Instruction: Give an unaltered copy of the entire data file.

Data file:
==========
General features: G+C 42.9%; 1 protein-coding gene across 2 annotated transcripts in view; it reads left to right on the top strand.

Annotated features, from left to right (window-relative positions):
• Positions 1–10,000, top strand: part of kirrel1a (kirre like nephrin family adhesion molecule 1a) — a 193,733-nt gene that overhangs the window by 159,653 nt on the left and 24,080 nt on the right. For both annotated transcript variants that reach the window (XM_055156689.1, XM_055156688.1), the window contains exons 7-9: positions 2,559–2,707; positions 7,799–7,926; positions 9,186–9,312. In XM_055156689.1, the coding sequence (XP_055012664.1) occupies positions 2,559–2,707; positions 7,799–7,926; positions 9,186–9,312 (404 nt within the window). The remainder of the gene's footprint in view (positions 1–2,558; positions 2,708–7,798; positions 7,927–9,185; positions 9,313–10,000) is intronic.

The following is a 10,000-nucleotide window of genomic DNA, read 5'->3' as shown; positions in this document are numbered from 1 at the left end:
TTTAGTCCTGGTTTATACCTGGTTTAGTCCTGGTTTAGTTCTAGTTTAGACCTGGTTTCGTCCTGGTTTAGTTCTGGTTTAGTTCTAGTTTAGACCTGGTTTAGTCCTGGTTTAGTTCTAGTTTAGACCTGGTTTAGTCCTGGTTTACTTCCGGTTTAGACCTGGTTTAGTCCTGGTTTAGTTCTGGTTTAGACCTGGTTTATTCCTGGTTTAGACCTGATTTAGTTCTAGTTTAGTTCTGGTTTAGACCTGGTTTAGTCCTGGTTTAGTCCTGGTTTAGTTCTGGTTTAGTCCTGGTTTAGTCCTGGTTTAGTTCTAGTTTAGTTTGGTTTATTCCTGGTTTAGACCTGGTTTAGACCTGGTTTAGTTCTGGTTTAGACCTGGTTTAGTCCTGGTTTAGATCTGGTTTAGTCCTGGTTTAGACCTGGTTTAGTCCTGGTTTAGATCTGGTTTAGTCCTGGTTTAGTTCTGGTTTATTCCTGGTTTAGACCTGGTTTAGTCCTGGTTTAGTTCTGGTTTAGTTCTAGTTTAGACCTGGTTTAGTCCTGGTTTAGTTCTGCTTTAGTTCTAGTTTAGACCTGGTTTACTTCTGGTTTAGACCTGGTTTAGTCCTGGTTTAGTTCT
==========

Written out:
General features: G+C 42.9%; 1 protein-coding gene across 2 annotated transcripts in view; it reads left to right on the top strand.

Annotated features, from left to right (window-relative positions):
• Positions 1–10,000, top strand: part of kirrel1a (kirre like nephrin family adhesion molecule 1a) — a 193,733-nt gene that overhangs the window by 159,653 nt on the left and 24,080 nt on the right. For both annotated transcript variants that reach the window (XM_055156689.1, XM_055156688.1), the window contains exons 7-9: positions 2,559–2,707; positions 7,799–7,926; positions 9,186–9,312. In XM_055156689.1, the coding sequence (XP_055012664.1) occupies positions 2,559–2,707; positions 7,799–7,926; positions 9,186–9,312 (404 nt within the window). The remainder of the gene's footprint in view (positions 1–2,558; positions 2,708–7,798; positions 7,927–9,185; positions 9,313–10,000) is intronic.

The following is a 10,000-nucleotide window of genomic DNA, read 5'->3' as shown; positions in this document are numbered from 1 at the left end:
TTTAGTCCTGGTTTATACCTGGTTTAGTCCTGGTTTAGTTCTAGTTTAGACCTGGTTTCGTCCTGGTTTAGTTCTGGTTTAGTTCTAGTTTAGACCTGGTTTAGTCCTGGTTTAGTTCTAGTTTAGACCTGGTTTAGTCCTGGTTTACTTCCGGTTTAGACCTGGTTTAGTCCTGGTTTAGTTCTGGTTTAGACCTGGTTTATTCCTGGTTTAGACCTGATTTAGTTCTAGTTTAGTTCTGGTTTAGACCTGGTTTAGTCCTGGTTTAGTCCTGGTTTAGTTCTGGTTTAGTCCTGGTTTAGTCCTGGTTTAGTTCTAGTTTAGTTTGGTTTATTCCTGGTTTAGACCTGGTTTAGACCTGGTTTAGTTCTGGTTTAGACCTGGTTTAGTCCTGGTTTAGATCTGGTTTAGTCCTGGTTTAGACCTGGTTTAGTCCTGGTTTAGATCTGGTTTAGTCCTGGTTTAGTTCTGGTTTATTCCTGGTTTAGACCTGGTTTAGTCCTGGTTTAGTTCTGGTTTAGTTCTAGTTTAGACCTGGTTTAGTCCTGGTTTAGTTCTGCTTTAGTTCTAGTTTAGACCTGGTTTACTTCTGGTTTAGACCTGGTTTAGTCCTGGTTTAGTTCT